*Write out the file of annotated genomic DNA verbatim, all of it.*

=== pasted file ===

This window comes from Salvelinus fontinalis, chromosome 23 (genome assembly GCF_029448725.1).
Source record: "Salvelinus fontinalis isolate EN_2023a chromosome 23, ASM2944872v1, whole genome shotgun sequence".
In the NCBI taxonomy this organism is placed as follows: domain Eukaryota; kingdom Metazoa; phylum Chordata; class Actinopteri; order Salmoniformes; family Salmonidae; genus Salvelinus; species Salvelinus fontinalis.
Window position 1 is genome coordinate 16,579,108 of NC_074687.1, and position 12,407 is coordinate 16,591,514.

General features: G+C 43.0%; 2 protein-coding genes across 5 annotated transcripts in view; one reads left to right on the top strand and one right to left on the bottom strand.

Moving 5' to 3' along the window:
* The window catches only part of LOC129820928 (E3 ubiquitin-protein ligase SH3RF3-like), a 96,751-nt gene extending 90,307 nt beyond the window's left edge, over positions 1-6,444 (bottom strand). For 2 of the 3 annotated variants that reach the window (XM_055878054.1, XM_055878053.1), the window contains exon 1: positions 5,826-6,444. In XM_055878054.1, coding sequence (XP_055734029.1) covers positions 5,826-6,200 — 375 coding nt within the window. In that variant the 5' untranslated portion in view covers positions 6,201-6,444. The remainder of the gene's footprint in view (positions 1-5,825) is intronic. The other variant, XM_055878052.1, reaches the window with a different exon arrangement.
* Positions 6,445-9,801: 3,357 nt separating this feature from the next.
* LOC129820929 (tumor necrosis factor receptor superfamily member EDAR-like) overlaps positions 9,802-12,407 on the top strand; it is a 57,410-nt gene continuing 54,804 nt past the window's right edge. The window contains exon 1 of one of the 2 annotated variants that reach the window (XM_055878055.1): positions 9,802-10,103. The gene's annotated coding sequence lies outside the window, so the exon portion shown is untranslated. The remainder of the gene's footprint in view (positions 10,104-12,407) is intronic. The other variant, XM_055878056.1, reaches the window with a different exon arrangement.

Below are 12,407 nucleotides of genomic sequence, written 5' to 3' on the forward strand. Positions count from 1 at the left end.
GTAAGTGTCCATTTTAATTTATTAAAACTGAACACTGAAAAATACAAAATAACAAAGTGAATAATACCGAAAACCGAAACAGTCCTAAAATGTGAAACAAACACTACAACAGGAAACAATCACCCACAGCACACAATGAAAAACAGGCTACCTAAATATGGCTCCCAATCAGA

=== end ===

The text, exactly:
This window comes from Salvelinus fontinalis, chromosome 23 (genome assembly GCF_029448725.1).
Source record: "Salvelinus fontinalis isolate EN_2023a chromosome 23, ASM2944872v1, whole genome shotgun sequence".
In the NCBI taxonomy this organism is placed as follows: domain Eukaryota; kingdom Metazoa; phylum Chordata; class Actinopteri; order Salmoniformes; family Salmonidae; genus Salvelinus; species Salvelinus fontinalis.
Window position 1 is genome coordinate 16,579,108 of NC_074687.1, and position 12,407 is coordinate 16,591,514.

General features: G+C 43.0%; 2 protein-coding genes across 5 annotated transcripts in view; one reads left to right on the top strand and one right to left on the bottom strand.

Moving 5' to 3' along the window:
* The window catches only part of LOC129820928 (E3 ubiquitin-protein ligase SH3RF3-like), a 96,751-nt gene extending 90,307 nt beyond the window's left edge, over positions 1-6,444 (bottom strand). For 2 of the 3 annotated variants that reach the window (XM_055878054.1, XM_055878053.1), the window contains exon 1: positions 5,826-6,444. In XM_055878054.1, coding sequence (XP_055734029.1) covers positions 5,826-6,200 — 375 coding nt within the window. In that variant the 5' untranslated portion in view covers positions 6,201-6,444. The remainder of the gene's footprint in view (positions 1-5,825) is intronic. The other variant, XM_055878052.1, reaches the window with a different exon arrangement.
* Positions 6,445-9,801: 3,357 nt separating this feature from the next.
* LOC129820929 (tumor necrosis factor receptor superfamily member EDAR-like) overlaps positions 9,802-12,407 on the top strand; it is a 57,410-nt gene continuing 54,804 nt past the window's right edge. The window contains exon 1 of one of the 2 annotated variants that reach the window (XM_055878055.1): positions 9,802-10,103. The gene's annotated coding sequence lies outside the window, so the exon portion shown is untranslated. The remainder of the gene's footprint in view (positions 10,104-12,407) is intronic. The other variant, XM_055878056.1, reaches the window with a different exon arrangement.

Below are 12,407 nucleotides of genomic sequence, written 5' to 3' on the forward strand. Positions count from 1 at the left end.
GTAAGTGTCCATTTTAATTTATTAAAACTGAACACTGAAAAATACAAAATAACAAAGTGAATAATACCGAAAACCGAAACAGTCCTAAAATGTGAAACAAACACTACAACAGGAAACAATCACCCACAGCACACAATGAAAAACAGGCTACCTAAATATGGCTCCCAATCAGA